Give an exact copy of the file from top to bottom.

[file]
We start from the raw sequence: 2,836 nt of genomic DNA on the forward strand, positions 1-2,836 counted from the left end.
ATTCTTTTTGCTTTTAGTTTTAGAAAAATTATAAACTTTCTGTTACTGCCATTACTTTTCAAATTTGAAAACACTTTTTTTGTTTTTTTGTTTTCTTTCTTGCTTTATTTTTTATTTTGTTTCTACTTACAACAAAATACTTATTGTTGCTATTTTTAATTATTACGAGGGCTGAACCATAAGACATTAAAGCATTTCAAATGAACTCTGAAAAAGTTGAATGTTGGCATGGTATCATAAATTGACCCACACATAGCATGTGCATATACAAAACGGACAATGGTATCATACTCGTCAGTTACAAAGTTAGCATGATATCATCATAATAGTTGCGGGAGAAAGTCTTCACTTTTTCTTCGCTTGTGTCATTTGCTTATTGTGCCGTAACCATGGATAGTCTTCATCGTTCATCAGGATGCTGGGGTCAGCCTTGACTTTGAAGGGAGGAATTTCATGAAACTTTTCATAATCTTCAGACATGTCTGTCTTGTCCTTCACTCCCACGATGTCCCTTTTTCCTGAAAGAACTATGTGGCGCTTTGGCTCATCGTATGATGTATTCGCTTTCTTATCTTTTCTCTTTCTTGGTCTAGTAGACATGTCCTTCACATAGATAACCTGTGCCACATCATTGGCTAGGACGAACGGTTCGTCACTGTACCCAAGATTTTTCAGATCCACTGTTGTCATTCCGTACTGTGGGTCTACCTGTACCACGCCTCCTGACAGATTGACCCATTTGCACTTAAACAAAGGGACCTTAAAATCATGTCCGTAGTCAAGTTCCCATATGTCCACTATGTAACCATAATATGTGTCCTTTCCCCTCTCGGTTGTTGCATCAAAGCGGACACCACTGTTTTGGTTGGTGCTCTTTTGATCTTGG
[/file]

We start from the raw sequence: 2,836 nt of genomic DNA on the forward strand, positions 1-2,836 counted from the left end.
ATTCTTTTTGCTTTTAGTTTTAGAAAAATTATAAACTTTCTGTTACTGCCATTACTTTTCAAATTTGAAAACACTTTTTTTGTTTTTTTGTTTTCTTTCTTGCTTTATTTTTTATTTTGTTTCTACTTACAACAAAATACTTATTGTTGCTATTTTTAATTATTACGAGGGCTGAACCATAAGACATTAAAGCATTTCAAATGAACTCTGAAAAAGTTGAATGTTGGCATGGTATCATAAATTGACCCACACATAGCATGTGCATATACAAAACGGACAATGGTATCATACTCGTCAGTTACAAAGTTAGCATGATATCATCATAATAGTTGCGGGAGAAAGTCTTCACTTTTTCTTCGCTTGTGTCATTTGCTTATTGTGCCGTAACCATGGATAGTCTTCATCGTTCATCAGGATGCTGGGGTCAGCCTTGACTTTGAAGGGAGGAATTTCATGAAACTTTTCATAATCTTCAGACATGTCTGTCTTGTCCTTCACTCCCACGATGTCCCTTTTTCCTGAAAGAACTATGTGGCGCTTTGGCTCATCGTATGATGTATTCGCTTTCTTATCTTTTCTCTTTCTTGGTCTAGTAGACATGTCCTTCACATAGATAACCTGTGCCACATCATTGGCTAGGACGAACGGTTCGTCACTGTACCCAAGATTTTTCAGATCCACTGTTGTCATTCCGTACTGTGGGTCTACCTGTACCACGCCTCCTGACAGATTGACCCATTTGCACTTAAACAAAGGGACCTTAAAATCATGTCCGTAGTCAAGTTCCCATATGTCCACTATGTAACCATAATATGTGTCCTTTCCCCTCTCGGTTGTTGCATCAAAGCGGACACCACTGTTTTGGTTGGTGCTCTTTTGATCTTGG